• Take a test shot, and make sure your exposure's a little on the dark side 


Try to get away from 'light pollution'. A bright full moon or city lights will interfere with your light painting, because your camera will record any light entering the lens.
Do you want to 'paint' around a subject? Or do you want to paint patterns? Look for a subject that will look interesting 'painted'.
If you want to try 'steel wool' photography (pictured) you will need to be sure to find a location near water, like the beach, and far from dry grass or anything that could catch fire. It would be good to get the needed permission before you start.

Get a buddy to light up your subject with the flashlight and focus your lens. Once you've set the focus, use your focus lock feature to keep it there, or focus manually and don't touch the lens once it's set.

If you're ready to shoot, turn off your headlamp or phone light, and be ready with your light source for painting. Hit the shutter button on your cable release and lock it there while someone times the exposure. Because you're wearing black, you can move in and out of the scene as you 'paint'. Keep moving with the light to avoid bright hot spots. Adjust the beam on the flashlight to change the effect, and create interest. The closer the light source is to the subject, the sharper the 'painting' lines will be.

Once you've taken your first shot, keep experimenting. Share your results with us. We'd love to see what you come up with!

What is Reflection Photography?

Reflection photography is when you use reflective surfaces to create an artistic image of a scene. Reflections come in many different forms, from dramatic landscapes to detailed macro. So here are a few basic techniques to help you achieve better results when photographing reflections.

You will need:

  • Camera.
  • Wide Angle Lens (recommended but not necessary). Technically, any lens will work for reflection photography. A wide angle lens will allow you to capture more in your image. A zoom lens or a prime lens may be better suited depending on what you plan to photograph, so it’s a good idea to keep a couple of different lenses with you.
  • Tripod (for shooting in low light or with slow shutter speeds).
  • Shutter Release Cable (for long exposures).
  • A polarizing filter will help you to control the amount of surface shine from the water.
  • A graduated neutral density filter will help ensure that the sky isn't overexposed. It also allows longer shutter speeds, so water in your scene is smoother.
  • Props are also a great way to add your own creative twist. For example, a glass orb can be added to create a spherical reflection. Antique mirrors are also a great prop to bring a whimsical vibe into your images.

Depth of field

Select a high f-number such as f/11 or higher, the way the eye perceives the subject at this depth of field will enhance the reflection effect.


Try focusing on the subject, then trying focusing on the reflection. This can produce quite varied results and will affect how much attention you draw to the reflection. Try getting in close and crop to details of a scene. 


Think about the angle of the light and how it affects the reflection. Explore different viewpoints to find the angle at which the reflection is most effective.
When looking for reflections in water and landscapes, go when the light is at it's best, either early in the day before the sun is high in the sky, or in the evening as the sun is setting. Experiment with slightly longer shutter speeds to smooth out the water.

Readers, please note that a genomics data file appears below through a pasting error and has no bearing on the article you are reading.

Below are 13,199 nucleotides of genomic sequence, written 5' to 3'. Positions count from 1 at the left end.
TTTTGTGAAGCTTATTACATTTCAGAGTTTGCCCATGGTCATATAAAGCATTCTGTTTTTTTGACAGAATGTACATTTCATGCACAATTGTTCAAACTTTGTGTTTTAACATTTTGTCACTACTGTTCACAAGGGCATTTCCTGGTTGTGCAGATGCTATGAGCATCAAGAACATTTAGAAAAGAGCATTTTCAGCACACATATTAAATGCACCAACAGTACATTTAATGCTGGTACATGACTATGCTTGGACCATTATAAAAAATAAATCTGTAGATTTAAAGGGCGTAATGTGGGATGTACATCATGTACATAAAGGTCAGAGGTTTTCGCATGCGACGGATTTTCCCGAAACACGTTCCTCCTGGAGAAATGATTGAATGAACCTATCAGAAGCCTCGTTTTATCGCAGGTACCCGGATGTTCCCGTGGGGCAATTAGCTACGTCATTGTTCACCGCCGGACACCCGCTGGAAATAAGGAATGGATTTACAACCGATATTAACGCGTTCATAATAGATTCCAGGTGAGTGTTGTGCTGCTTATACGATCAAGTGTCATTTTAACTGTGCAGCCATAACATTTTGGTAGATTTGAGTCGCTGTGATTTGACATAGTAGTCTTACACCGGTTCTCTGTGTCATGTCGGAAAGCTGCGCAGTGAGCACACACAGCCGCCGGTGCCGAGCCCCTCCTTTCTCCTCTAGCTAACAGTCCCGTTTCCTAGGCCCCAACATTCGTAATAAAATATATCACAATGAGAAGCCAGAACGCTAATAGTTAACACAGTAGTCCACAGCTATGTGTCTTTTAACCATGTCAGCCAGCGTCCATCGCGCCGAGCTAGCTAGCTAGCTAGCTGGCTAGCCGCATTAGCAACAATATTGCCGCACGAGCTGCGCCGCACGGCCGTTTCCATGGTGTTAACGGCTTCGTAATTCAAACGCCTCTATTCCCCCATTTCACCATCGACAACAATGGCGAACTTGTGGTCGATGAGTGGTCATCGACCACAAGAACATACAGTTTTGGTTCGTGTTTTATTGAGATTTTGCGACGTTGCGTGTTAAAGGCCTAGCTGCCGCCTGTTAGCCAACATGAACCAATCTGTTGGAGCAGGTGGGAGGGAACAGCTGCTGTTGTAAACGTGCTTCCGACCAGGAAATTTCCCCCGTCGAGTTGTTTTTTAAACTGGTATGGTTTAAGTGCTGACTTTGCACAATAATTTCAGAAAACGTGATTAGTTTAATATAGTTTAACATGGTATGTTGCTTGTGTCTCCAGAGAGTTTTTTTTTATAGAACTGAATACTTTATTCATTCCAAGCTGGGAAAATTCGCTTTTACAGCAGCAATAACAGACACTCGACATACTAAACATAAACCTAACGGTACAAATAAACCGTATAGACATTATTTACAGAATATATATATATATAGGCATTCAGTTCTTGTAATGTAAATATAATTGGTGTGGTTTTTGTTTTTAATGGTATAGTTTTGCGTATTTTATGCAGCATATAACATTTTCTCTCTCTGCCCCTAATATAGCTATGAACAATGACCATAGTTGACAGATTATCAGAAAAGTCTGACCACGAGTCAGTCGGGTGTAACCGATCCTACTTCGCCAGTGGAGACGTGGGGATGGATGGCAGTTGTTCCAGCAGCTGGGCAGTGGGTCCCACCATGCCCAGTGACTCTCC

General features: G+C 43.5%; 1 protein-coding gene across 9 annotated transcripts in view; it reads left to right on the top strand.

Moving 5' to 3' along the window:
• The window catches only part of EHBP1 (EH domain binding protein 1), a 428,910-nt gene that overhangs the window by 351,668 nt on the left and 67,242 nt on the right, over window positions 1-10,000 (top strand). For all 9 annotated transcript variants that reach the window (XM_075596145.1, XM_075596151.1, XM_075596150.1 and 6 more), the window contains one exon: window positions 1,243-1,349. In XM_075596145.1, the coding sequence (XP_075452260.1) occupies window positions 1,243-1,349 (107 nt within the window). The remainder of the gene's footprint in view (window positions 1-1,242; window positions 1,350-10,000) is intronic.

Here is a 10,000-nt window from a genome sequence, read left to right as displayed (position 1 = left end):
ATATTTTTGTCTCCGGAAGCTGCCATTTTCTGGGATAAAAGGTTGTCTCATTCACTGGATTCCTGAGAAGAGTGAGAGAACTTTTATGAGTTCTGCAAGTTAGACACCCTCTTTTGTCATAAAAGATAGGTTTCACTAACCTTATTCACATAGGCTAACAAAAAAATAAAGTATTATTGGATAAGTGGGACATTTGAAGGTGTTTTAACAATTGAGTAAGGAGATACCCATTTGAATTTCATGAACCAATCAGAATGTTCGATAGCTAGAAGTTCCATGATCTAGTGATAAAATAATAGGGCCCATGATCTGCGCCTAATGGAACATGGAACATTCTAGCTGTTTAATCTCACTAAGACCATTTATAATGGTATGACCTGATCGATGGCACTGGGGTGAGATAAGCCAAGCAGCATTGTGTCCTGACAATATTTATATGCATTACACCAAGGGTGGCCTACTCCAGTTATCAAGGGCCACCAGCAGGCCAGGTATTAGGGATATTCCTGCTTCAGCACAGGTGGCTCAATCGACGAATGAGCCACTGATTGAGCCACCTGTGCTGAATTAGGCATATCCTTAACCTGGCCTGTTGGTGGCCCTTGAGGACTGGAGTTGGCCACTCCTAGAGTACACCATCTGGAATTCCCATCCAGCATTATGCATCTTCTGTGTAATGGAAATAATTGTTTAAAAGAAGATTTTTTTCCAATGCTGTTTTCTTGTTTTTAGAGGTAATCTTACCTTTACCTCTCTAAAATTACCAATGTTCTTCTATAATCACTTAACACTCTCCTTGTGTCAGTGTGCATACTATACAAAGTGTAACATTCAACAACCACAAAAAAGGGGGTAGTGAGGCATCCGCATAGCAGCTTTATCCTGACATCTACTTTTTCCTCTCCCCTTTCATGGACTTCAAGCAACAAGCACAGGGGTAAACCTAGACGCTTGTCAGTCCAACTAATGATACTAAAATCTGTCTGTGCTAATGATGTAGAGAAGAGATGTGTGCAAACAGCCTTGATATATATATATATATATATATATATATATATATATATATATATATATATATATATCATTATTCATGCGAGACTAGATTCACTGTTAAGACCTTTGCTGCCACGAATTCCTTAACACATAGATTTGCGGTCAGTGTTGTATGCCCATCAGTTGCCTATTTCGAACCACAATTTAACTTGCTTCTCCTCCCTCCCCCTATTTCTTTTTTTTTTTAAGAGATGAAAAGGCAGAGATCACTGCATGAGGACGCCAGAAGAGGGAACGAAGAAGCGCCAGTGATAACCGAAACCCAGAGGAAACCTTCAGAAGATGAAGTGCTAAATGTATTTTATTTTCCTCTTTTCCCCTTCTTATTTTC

Scout out The Right Location

The most common reflective surface is water, but that doesn’t mean you have to limit yourself to only water-based locations. Reflection photography can be created anywhere. It can be inspiring to take a moment to look for reflective surfaces.
Arrive at the location early enough to check out cloud coverage and the sun’s position. Since reflection photography is all about the light reflecting off of objects, these are important aspects to take into consideration before shooting. Observe your surroundings for any polished surfaces that catch the eye. Once you uncover a good location, take the time to view it from different angles and find the best approach.

Shiny surfaces

There are plenty of reflective surfaces that we encounter in everyday life such as mirrors, glass, metal, ceramic tiles and even varnished wood. 
Shiny surfaces like these don't absorb light, so if using artificial lighting, think carefully about the amount and angle of the light on your surface. You may want to experiment with lighting from above or behind your subject. This also applies to the use of flash, which will probably be limited as the light will often just bounce straight back at you.
Check that your surface is clear of scratches and fingerprints, especially when focusing in on detail within the reflection. Flat surfaces are easier to work with, as they will give more complete reflections.


Puddles are often overlooked, but are usually shallow and found in protected areas, which means that they are likely to hold smooth, still water. They also provide a variety of options for subjects and compositions.
The trick with capturing amazing reflection is to get down low to get as close to the surface of the puddle as possible. This also makes small puddles look bigger. Use your hand or a tripod to steady your camera and keep it out of contact with the water. 
Wet roadways or stone paving and pillars often become highly reflective when wet. Be on the look out just after it rained for some unique reflection opportunities.

The variety of potential shots is huge with reflections, get out there and explore the places you go daily and capture them!

Powered by Datadog Ecommerce Website Designers